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Saturday, January 4, 2020

11,000 children caught in jurisdictional limbo

The new federal law titled An Act Respecting First Nations, Inuit and Métis children, youth, and families (also called Bill C-92) came into effect Wednesday. Passed in the days before the federal election, the law proposes to establish protections for Indigenous children and their families, as well as hand over responsibility for Indigenous child welfare to Indigenous governments — who receive responsibility once institutions, policies and laws are developed and approved (presumably based on Indigenous cultural values, principles, and histories, but the law is vague on this).
The law has been criticized heavily for its paternalistic attitude, lack of funding and resources for planning and delivery, and necessary legal changes to ensure the handover is a success. Most First Nations have begun planning the process of implementation anyway. 

READ: 11,000 children caught in jurisdictional limbo

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Indian Country is under attack. Native tribes and people are fighting hard for justice. There is need for legal assistance across Indian Country, and NARF is doing as much as we can. With your help, we have fought for 48 years and we continue to fight.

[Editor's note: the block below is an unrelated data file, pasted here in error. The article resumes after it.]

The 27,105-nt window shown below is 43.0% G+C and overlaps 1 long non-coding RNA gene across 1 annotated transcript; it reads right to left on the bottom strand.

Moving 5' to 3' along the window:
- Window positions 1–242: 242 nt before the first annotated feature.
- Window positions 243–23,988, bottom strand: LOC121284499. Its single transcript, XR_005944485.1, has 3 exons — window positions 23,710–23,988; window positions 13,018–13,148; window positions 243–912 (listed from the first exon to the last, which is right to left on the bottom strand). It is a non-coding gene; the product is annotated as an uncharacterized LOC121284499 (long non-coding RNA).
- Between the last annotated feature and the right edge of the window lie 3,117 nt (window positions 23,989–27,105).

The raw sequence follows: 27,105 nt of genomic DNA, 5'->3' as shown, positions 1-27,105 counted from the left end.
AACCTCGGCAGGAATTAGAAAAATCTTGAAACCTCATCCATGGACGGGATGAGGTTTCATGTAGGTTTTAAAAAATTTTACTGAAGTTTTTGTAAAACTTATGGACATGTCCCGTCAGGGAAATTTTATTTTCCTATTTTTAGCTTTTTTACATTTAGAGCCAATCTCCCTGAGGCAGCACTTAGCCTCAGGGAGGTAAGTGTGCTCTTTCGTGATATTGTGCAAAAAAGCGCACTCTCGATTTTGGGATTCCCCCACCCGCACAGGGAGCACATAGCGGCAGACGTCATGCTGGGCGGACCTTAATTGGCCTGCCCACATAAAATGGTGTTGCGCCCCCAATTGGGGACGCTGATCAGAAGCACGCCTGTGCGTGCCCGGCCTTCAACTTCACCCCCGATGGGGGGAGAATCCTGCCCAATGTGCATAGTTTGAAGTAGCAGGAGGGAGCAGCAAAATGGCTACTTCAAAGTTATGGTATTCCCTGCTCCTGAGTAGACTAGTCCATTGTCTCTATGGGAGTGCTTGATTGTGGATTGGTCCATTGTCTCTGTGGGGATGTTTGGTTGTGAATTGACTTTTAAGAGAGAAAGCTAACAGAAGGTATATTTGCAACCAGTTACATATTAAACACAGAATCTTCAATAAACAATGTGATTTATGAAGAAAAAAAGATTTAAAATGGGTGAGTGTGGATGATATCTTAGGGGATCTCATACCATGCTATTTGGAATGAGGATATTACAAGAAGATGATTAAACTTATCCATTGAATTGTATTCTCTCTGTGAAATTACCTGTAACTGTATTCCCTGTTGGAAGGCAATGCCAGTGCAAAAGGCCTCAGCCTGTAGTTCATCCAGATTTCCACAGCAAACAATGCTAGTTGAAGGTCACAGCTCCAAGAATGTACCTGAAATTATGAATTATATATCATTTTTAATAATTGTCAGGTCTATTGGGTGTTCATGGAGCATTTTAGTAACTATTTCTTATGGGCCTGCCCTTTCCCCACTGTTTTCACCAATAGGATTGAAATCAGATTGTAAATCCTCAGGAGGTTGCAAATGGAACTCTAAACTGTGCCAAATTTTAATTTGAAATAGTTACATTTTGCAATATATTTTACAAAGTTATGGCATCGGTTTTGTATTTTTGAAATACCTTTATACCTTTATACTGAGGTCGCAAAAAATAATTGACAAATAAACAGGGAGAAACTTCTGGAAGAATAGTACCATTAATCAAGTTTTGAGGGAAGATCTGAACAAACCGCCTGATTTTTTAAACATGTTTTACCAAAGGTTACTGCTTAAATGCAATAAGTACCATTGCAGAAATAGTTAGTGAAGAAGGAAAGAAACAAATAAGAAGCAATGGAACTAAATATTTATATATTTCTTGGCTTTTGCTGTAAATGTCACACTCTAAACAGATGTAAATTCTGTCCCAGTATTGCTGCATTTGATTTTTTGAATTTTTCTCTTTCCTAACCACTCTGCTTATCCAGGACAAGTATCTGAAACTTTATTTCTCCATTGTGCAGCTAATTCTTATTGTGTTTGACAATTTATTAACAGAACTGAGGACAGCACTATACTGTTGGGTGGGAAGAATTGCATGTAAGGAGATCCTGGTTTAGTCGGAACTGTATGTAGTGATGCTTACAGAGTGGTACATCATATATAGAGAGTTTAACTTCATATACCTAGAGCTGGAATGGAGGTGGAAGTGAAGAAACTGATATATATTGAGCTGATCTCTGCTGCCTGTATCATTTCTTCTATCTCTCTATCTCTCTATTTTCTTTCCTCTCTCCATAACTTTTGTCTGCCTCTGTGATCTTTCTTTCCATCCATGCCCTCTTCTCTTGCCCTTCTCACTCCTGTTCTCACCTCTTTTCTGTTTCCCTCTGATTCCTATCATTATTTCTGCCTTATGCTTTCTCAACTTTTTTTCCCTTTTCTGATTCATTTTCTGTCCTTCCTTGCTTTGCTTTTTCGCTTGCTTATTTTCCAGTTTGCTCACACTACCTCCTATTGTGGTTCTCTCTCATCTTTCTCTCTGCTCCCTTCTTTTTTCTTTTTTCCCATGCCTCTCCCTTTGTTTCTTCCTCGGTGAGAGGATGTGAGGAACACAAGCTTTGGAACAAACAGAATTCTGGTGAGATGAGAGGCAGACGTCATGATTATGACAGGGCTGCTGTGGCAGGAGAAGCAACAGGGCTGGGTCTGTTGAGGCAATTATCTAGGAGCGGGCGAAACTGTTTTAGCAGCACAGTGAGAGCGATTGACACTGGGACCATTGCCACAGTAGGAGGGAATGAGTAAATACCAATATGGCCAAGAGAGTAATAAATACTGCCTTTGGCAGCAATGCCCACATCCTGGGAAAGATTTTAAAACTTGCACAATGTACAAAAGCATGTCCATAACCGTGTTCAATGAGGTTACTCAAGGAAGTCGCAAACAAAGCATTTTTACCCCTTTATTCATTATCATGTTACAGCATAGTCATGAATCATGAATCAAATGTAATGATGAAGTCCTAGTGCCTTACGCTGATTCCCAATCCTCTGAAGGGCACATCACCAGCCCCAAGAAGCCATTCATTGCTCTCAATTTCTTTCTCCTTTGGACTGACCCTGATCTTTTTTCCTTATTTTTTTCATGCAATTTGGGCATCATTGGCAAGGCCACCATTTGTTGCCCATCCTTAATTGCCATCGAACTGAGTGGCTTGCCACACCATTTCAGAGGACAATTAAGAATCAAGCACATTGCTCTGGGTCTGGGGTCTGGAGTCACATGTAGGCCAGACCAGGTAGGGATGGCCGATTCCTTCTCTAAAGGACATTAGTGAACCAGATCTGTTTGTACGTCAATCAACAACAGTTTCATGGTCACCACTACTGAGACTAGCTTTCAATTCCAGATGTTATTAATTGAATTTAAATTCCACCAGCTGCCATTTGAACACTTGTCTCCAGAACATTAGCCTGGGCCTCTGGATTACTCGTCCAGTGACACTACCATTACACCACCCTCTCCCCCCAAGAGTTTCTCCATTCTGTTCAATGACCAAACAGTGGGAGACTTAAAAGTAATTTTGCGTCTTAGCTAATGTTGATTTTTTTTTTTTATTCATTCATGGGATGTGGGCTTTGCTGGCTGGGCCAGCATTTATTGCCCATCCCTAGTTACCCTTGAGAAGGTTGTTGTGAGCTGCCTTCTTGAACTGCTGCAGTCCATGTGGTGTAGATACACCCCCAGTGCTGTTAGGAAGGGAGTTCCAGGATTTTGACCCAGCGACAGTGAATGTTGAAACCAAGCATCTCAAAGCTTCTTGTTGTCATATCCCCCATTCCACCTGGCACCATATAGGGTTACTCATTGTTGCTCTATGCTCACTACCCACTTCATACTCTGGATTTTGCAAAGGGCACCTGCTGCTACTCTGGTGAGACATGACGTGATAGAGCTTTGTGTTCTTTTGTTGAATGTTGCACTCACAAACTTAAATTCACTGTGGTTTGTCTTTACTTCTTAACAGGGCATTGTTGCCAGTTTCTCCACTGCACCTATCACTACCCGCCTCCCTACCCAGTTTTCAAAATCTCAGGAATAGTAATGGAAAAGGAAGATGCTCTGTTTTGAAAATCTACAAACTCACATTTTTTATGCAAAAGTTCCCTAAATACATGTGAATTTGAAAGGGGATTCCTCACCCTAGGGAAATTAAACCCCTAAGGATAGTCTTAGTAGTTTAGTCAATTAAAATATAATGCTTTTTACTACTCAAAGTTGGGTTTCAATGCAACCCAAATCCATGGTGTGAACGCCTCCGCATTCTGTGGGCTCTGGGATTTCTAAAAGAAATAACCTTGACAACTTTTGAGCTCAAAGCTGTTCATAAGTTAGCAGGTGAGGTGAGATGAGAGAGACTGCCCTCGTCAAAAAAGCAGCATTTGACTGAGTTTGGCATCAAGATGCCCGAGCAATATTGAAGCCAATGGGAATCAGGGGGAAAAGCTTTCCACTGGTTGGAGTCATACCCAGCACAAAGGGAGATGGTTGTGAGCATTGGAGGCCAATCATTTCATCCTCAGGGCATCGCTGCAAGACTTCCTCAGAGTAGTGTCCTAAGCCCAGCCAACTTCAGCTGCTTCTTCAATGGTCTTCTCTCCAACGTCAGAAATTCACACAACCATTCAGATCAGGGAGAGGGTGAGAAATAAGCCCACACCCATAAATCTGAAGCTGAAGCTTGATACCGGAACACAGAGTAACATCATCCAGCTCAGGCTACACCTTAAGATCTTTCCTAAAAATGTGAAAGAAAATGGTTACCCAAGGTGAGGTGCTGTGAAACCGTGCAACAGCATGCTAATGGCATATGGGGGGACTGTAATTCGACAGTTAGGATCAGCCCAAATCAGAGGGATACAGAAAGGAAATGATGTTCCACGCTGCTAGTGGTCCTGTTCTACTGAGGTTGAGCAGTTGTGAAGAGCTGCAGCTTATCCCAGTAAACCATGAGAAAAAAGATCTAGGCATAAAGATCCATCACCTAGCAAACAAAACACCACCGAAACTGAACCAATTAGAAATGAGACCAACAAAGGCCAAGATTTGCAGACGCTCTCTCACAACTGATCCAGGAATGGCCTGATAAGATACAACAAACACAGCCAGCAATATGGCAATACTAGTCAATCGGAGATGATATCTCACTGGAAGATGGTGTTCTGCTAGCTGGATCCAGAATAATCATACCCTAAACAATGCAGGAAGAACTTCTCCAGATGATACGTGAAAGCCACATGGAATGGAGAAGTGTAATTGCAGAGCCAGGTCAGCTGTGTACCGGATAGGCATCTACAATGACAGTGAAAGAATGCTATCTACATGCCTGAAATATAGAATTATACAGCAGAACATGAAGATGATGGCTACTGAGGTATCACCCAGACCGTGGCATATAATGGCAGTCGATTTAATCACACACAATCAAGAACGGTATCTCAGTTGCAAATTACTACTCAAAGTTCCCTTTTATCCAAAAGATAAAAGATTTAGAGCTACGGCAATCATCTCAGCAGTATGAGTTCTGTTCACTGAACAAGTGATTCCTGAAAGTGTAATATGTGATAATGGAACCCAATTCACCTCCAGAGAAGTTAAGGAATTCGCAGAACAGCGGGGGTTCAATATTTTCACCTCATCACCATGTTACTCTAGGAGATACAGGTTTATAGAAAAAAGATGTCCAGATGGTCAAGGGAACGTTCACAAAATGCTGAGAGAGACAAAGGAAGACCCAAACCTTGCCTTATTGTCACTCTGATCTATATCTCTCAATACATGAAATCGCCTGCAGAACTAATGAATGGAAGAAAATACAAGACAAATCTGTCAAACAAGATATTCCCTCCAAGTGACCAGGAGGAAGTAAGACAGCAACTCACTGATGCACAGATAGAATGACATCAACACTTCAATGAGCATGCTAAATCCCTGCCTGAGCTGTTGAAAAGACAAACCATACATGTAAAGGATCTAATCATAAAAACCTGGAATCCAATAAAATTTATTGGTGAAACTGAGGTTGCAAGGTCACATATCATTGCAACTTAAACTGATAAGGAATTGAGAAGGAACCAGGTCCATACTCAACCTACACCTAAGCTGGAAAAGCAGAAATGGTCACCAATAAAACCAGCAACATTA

It is hard to understand the extent of the attacks on Indian Country. We are sending a short series of emails this month with a few examples of attacks that are happening across Indian Country and how we are standing firm for justice.

Today, we look at recent effort to undo laws put in place to protect Native American children and families. All children deserve to be raised by loving families and communities. In the 1970s, Congress realized that state agencies and courts were disproportionately removing American Indian and Alaska Native children from their families. Often these devastating removals were due to an inability or unwillingness to understand Native cultures, where family is defined broadly and raising children is a shared responsibility. To stop these destructive practices, Congress passed the Indian Child Welfare Act (ICWA).

After forty years, ICWA has proven to be largely successful and many states have passed their own ICWAs. This success, however, is now being challenged by large, well-financed opponents who are actively and aggressively seeking to undermine ICWA’s protections for Native children. We are seeing lawsuits across the United States that challenge ICWA’s protections. NARF is working with partners to defend the rights of Native children and families.

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